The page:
*crosses unSane's name off list of people to approach about reading screenplay* ;)
posted by dobbs at 8:03 AM on July 18, 2006


One other thing: if you have "packets" of writing, to me that suggests that you're specifically approaching the writer in question. Were I that writer, I'd think that you probably have numerous such packets at such an event and that I'm merely one of many, which wouldn't make me take you any more seriously.
posted by dobbs at 8:07 AM on July 18, 2006


As someone with decent exposure to this field, I nth the other posters. DON'T DO THIS. That said, if you want some big names to read your work, why aren't you taking the workshops? This is, effectively, part of what they're getting paid to do in those workshop fees, so it seems almost doubly annoying to ask them to read your work in that setting. You have that opportunity already! Take some workshops!
posted by theantikitty at 8:16 AM on July 18, 2006


I am absolutely nobody, but I grew up meeting lots of notable authors at conferences and workshops, and knowing the people who offered "logistial support" for such things. unSane, mothershock and dobbs are right on. My one suggestion: once you have "networked" and gotten to know an author, a good way to get him/her to read something is to have it published. Place a poem with a journal or magazine (easier said than done, I know), and send a copy to each author you met, with the page marked and a personal note. Like unSane said, a writer's time is valuable. At least by sending them something published, they know that an editor has vetted it and it can't be complete crap; bonus points if you get it into a publication with which they are familiar.

And yes, I know that by soliciting feedback, you're trying to increase your chance of getting published, and that this seems like a Catch-22. But getting feedback from one of "the Gods" takes special effort.
posted by junkbox at 8:27 AM on July 18, 2006


You would do better to write them fan mail, and see if they write you back. Writers are really only doing these conferences for the money and most are socially inept if not downright agoraphobic. They will view your manuscript(s) for review as work, and who does work for free? I am sorry but this is the truth. Even if you are a genius, they don't care. If they are already teaching a workshop at a writing program than all of this double-true.

But you know, having a "real" writer, even a great one, read your work is not necessarily that helpful. I have been lucky enough to know some well-known authors and their advice on my writing wasn't much more valuable than that of an interested, well-read friend. If you know a great editor, on the other hand. . . well they are pure gold.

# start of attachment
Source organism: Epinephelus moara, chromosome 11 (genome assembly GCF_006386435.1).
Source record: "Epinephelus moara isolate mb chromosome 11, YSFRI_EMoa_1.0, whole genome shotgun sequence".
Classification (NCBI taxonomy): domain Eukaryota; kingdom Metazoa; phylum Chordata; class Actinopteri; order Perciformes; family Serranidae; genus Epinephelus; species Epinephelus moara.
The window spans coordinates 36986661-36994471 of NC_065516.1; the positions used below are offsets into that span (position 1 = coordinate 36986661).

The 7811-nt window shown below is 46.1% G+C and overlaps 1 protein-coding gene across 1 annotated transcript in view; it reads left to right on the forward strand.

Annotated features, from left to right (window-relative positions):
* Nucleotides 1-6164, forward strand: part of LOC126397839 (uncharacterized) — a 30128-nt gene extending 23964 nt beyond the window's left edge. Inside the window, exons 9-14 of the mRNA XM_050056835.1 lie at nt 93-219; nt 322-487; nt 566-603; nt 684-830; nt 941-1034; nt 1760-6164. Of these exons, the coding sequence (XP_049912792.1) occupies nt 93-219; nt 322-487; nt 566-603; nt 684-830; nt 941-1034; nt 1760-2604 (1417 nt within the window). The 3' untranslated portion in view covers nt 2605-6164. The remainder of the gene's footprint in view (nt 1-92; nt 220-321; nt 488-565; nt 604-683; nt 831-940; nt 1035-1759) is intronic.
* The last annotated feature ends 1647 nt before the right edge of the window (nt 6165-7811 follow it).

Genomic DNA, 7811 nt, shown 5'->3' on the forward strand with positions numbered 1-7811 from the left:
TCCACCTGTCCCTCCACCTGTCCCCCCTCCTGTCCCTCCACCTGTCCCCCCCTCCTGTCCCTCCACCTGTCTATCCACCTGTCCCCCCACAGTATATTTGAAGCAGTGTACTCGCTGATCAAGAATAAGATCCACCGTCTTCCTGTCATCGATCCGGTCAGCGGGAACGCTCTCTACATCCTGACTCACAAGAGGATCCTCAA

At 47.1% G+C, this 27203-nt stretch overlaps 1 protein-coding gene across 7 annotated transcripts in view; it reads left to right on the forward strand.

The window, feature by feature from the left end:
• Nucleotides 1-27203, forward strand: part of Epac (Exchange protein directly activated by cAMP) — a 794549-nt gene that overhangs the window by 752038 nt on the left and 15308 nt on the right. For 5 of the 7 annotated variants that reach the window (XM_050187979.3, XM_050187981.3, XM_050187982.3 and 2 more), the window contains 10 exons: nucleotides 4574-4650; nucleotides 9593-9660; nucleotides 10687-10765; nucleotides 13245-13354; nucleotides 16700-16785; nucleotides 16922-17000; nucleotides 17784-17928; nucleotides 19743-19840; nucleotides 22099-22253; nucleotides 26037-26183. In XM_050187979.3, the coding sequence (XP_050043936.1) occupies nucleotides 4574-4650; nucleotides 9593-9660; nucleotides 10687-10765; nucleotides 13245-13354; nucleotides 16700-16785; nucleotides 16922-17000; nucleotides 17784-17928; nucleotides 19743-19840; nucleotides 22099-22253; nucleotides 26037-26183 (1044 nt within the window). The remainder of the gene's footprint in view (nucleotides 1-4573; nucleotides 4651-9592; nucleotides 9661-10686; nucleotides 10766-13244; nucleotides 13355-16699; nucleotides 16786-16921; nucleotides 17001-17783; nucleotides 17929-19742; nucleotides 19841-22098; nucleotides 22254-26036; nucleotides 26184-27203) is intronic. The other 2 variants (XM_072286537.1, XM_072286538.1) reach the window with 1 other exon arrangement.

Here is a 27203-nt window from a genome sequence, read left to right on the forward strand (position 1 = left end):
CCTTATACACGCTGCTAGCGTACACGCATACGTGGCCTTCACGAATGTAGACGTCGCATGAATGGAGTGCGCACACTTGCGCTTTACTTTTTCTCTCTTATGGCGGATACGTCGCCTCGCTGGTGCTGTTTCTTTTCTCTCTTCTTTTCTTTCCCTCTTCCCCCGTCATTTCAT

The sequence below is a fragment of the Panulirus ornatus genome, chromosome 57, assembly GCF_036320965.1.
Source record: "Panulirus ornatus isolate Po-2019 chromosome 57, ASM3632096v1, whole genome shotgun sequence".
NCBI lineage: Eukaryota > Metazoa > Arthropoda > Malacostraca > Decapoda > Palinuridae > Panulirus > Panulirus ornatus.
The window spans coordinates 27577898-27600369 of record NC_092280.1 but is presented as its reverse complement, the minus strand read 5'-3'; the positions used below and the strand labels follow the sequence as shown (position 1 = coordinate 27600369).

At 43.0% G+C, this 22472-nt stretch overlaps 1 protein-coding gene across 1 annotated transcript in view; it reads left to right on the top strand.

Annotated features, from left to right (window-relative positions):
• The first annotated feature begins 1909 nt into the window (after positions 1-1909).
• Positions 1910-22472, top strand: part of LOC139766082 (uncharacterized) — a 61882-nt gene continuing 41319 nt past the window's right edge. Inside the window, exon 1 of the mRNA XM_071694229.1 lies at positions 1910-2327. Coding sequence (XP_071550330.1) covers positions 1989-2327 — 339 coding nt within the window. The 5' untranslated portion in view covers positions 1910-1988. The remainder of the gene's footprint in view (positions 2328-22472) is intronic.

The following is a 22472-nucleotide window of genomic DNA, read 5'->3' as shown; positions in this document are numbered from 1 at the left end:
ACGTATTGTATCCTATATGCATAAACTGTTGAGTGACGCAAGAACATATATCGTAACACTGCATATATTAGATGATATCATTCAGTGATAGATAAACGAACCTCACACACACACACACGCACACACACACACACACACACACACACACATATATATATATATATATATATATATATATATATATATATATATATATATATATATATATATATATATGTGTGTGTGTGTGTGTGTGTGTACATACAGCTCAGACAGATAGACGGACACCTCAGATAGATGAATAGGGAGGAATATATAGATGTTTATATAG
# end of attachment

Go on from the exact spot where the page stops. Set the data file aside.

posted by _sirmissalot_ at 9:28 AM on July 18, 2006


Also remember that they have to look at a lot of amateur writing and give a lot of feedback while they're there. There's only so much reading one can do of even the best writing before you start to feel like you just ate five huge meals and you can't eat no more. Especially for free. Another reason to just talk to them now and save the sharing for later. There should be plenty to talk about outside of your writing. They'll remember you next time if you treat them like a normal person.
posted by lampoil at 9:33 AM on July 18, 2006


There is no tactful way to pass on a manuscript or collection for someone's perusal unless that person has specifically asked for it.

They will view your manuscript(s) for review as work, and who does work for free?


These comments are on the money. You are in the position of someone going up to a doctor at a party and saying "So, doc, I've got this pain in my side..." Don't do it.

Also, what sirmissalot said. Cultivate editors, not writers.
posted by languagehat at 10:02 AM on July 18, 2006


Get published and pay to attend the conference. Then you will be a peer, and other writers will be more open to working with you.
posted by kindall at 11:46 AM on July 18, 2006


+1 languagehat, especially since you've not paid for the conference.
posted by WCityMike at 5:38 PM on July 18, 2006


I might be big--I really don't know. I do get such pleas from time to time. A very few times, if I was impressed with someone's verbal ability and poise, I have offered to read.

Nothing ever came of it.

Sorry to say, you are barking up the wrong, wrong tree. Do not suck up to authors--they can't do a damn thing for you. I have some good friends, writing buddies from before my published days, who are really good--better than I am, in fact--and I've not managed, though I've tried for years, to get them any closer to publication.

If I were to pass a ms on to my editor, or allow my name to dropped in the cover letter, what would happen would not be much different than if it landed on her desk by the usual submission route. First, they open it. Then they read one page. If you don't completely suck and if they have time, they'll set it aside to read some other day.

Most people, sorry to say, suck.

Later, they'll take it out and read a few more pages and glance at your synopsis and your cover letter. IF you have marketable angle and you're talented and you've managed to get it across the right desk at the right moment and the editor isn't suffering from a migraine or low-blood sugar or an irritating new assistant, you might get a request for the full ms (which you didn't send, did you? NEVER send a full--only proposals!) which someone might eventually actually read and might actually buy--but maybe not.

In this process, I can only get that first page glanced at for you. That you can easily do for yourself through a slick professional submission.

So do those poor authors a favor and buy your own stamps.
posted by writergurl at 4:08 PM on January 22, 2007